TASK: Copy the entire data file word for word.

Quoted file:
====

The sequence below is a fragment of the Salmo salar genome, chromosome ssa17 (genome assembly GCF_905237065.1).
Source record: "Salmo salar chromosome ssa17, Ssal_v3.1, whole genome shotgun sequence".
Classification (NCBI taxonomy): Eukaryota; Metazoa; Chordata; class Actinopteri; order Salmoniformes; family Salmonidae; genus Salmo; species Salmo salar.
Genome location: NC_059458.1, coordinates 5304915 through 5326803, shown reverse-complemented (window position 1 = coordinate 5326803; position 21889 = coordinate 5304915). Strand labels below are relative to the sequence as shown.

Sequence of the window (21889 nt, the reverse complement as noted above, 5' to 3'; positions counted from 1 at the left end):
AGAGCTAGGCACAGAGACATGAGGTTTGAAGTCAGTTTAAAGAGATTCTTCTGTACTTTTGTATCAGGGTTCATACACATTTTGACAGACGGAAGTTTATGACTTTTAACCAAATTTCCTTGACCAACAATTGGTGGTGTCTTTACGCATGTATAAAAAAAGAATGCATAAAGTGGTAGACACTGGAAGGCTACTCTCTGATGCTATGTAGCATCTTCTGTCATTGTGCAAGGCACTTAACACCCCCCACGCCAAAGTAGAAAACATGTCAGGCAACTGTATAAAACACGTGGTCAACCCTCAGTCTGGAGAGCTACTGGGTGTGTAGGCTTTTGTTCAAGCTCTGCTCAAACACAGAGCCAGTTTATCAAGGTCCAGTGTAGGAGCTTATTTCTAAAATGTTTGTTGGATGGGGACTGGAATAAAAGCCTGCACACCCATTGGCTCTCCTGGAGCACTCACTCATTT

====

The sequence below is a fragment of the Salmo salar genome, chromosome ssa17 (genome assembly GCF_905237065.1).
Source record: "Salmo salar chromosome ssa17, Ssal_v3.1, whole genome shotgun sequence".
Classification (NCBI taxonomy): Eukaryota; Metazoa; Chordata; class Actinopteri; order Salmoniformes; family Salmonidae; genus Salmo; species Salmo salar.
Genome location: NC_059458.1, coordinates 5304915 through 5326803, shown reverse-complemented (window position 1 = coordinate 5326803; position 21889 = coordinate 5304915). Strand labels below are relative to the sequence as shown.

Sequence of the window (21889 nt, the reverse complement as noted above, 5' to 3'; positions counted from 1 at the left end):
AGAGCTAGGCACAGAGACATGAGGTTTGAAGTCAGTTTAAAGAGATTCTTCTGTACTTTTGTATCAGGGTTCATACACATTTTGACAGACGGAAGTTTATGACTTTTAACCAAATTTCCTTGACCAACAATTGGTGGTGTCTTTACGCATGTATAAAAAAAGAATGCATAAAGTGGTAGACACTGGAAGGCTACTCTCTGATGCTATGTAGCATCTTCTGTCATTGTGCAAGGCACTTAACACCCCCCACGCCAAAGTAGAAAACATGTCAGGCAACTGTATAAAACACGTGGTCAACCCTCAGTCTGGAGAGCTACTGGGTGTGTAGGCTTTTGTTCAAGCTCTGCTCAAACACAGAGCCAGTTTATCAAGGTCCAGTGTAGGAGCTTATTTCTAAAATGTTTGTTGGATGGGGACTGGAATAAAAGCCTGCACACCCATTGGCTCTCCTGGAGCACTCACTCATTT